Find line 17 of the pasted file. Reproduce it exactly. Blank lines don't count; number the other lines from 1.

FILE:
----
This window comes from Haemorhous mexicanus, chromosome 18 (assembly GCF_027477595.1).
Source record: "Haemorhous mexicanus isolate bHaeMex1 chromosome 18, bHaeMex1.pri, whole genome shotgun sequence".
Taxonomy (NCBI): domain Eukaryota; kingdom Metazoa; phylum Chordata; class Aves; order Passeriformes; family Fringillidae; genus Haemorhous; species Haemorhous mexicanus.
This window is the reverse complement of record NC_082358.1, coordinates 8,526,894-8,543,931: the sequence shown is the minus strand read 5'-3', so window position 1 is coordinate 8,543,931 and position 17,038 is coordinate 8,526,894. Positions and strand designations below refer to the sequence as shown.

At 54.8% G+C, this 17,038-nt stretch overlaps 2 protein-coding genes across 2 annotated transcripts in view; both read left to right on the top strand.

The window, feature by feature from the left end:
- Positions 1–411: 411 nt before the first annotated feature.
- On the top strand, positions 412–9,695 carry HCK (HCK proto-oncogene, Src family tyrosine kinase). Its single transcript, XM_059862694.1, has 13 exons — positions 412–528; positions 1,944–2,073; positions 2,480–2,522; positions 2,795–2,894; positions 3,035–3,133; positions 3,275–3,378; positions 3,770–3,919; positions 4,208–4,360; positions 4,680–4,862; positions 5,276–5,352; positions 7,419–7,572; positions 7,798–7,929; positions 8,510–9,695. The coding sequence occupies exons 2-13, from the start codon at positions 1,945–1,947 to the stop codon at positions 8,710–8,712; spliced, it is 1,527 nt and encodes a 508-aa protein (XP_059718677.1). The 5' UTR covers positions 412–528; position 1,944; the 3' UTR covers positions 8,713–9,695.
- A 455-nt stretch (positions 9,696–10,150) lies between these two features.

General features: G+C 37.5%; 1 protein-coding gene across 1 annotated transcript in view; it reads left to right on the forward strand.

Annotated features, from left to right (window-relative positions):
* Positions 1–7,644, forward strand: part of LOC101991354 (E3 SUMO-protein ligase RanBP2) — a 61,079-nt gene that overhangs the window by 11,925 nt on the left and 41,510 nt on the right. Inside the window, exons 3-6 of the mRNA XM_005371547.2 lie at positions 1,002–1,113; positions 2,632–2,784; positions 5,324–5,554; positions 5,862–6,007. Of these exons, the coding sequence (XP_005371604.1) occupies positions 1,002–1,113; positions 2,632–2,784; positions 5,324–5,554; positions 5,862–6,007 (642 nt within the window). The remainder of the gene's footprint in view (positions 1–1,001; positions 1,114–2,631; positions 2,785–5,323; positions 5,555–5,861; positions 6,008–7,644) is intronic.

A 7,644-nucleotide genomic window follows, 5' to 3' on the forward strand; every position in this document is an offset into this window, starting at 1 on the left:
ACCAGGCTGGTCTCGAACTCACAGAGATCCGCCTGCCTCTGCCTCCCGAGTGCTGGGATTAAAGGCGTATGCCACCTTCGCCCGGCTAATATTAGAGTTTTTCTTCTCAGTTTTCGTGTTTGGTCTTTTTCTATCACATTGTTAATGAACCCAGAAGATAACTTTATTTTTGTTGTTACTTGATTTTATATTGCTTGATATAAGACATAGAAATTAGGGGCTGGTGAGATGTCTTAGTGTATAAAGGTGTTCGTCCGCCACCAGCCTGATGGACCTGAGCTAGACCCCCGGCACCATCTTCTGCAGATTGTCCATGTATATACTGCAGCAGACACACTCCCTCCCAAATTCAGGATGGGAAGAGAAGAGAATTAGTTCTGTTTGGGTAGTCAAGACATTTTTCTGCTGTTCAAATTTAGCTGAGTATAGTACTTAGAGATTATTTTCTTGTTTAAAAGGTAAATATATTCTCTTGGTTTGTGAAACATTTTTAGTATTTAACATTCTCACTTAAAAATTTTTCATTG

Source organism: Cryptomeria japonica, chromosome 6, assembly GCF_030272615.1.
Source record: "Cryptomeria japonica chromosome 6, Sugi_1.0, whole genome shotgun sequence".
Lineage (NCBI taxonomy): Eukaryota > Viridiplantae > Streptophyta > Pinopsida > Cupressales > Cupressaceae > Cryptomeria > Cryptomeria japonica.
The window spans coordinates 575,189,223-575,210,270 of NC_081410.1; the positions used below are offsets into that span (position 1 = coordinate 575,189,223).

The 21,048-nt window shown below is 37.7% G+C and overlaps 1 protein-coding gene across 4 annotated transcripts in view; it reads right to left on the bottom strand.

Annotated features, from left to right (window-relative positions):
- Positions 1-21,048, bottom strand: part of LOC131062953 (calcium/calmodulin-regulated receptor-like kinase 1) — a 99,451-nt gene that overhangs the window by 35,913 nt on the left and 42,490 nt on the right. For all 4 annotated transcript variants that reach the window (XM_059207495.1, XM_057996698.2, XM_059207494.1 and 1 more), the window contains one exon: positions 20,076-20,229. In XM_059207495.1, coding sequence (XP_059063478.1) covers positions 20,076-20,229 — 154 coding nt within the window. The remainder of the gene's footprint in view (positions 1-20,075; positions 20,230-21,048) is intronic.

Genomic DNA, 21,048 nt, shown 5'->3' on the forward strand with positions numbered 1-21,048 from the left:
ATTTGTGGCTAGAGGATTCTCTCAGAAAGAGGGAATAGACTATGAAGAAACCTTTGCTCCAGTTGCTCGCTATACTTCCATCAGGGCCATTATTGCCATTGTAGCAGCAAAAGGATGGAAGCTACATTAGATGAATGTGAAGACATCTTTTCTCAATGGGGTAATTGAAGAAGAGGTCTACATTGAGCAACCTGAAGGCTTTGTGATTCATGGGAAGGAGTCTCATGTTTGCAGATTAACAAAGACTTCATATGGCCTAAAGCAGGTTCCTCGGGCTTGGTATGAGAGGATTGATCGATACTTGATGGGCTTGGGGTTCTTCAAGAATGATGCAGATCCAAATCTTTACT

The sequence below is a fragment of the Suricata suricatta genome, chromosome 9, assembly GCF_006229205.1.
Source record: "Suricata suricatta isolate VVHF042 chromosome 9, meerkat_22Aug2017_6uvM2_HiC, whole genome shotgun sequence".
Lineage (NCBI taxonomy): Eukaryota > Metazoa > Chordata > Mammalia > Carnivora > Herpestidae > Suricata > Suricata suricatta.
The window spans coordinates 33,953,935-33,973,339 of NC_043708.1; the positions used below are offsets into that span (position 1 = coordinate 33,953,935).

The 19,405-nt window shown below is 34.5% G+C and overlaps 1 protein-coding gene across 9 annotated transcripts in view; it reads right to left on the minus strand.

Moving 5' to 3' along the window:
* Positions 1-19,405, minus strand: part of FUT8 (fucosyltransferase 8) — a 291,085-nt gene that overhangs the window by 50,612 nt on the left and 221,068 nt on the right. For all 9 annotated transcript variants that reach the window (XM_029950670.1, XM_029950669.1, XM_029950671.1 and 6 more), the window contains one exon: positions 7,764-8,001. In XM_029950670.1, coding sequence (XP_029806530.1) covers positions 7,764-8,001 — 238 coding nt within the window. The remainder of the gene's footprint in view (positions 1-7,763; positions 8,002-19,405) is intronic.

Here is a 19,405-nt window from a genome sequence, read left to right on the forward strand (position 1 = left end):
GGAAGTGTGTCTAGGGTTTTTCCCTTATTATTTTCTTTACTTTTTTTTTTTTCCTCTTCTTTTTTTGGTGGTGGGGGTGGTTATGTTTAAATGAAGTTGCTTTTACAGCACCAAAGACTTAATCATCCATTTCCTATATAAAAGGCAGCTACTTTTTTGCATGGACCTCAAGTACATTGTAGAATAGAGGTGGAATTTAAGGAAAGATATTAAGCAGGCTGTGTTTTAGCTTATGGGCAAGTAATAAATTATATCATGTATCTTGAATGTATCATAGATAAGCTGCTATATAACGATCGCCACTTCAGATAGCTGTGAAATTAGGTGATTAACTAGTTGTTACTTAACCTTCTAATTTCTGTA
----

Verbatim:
Lineage (NCBI taxonomy): Eukaryota > Viridiplantae > Streptophyta > Pinopsida > Cupressales > Cupressaceae > Cryptomeria > Cryptomeria japonica.